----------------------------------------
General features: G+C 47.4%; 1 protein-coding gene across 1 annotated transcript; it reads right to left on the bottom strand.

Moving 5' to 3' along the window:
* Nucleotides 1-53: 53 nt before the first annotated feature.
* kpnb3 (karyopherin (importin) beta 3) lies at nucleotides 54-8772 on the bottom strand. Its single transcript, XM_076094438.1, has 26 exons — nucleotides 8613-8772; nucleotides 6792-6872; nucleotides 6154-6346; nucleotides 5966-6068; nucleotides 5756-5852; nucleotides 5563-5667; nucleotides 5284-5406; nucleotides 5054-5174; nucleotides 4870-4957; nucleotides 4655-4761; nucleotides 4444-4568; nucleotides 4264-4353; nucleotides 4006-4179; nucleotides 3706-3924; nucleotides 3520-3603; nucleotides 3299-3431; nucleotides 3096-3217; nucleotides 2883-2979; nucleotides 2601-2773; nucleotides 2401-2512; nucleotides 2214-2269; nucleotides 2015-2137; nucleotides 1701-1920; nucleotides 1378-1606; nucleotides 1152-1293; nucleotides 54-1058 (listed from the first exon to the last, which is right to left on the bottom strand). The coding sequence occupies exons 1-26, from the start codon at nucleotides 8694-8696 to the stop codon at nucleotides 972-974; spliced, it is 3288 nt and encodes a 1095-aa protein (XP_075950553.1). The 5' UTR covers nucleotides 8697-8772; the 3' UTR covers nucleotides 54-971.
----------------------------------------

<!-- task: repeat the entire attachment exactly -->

General features: G+C 47.4%; 1 protein-coding gene across 1 annotated transcript; it reads right to left on the bottom strand.

Moving 5' to 3' along the window:
* Nucleotides 1-53: 53 nt before the first annotated feature.
* kpnb3 (karyopherin (importin) beta 3) lies at nucleotides 54-8772 on the bottom strand. Its single transcript, XM_076094438.1, has 26 exons — nucleotides 8613-8772; nucleotides 6792-6872; nucleotides 6154-6346; nucleotides 5966-6068; nucleotides 5756-5852; nucleotides 5563-5667; nucleotides 5284-5406; nucleotides 5054-5174; nucleotides 4870-4957; nucleotides 4655-4761; nucleotides 4444-4568; nucleotides 4264-4353; nucleotides 4006-4179; nucleotides 3706-3924; nucleotides 3520-3603; nucleotides 3299-3431; nucleotides 3096-3217; nucleotides 2883-2979; nucleotides 2601-2773; nucleotides 2401-2512; nucleotides 2214-2269; nucleotides 2015-2137; nucleotides 1701-1920; nucleotides 1378-1606; nucleotides 1152-1293; nucleotides 54-1058 (listed from the first exon to the last, which is right to left on the bottom strand). The coding sequence occupies exons 1-26, from the start codon at nucleotides 8694-8696 to the stop codon at nucleotides 972-974; spliced, it is 3288 nt and encodes a 1095-aa protein (XP_075950553.1). The 5' UTR covers nucleotides 8697-8772; the 3' UTR covers nucleotides 54-971.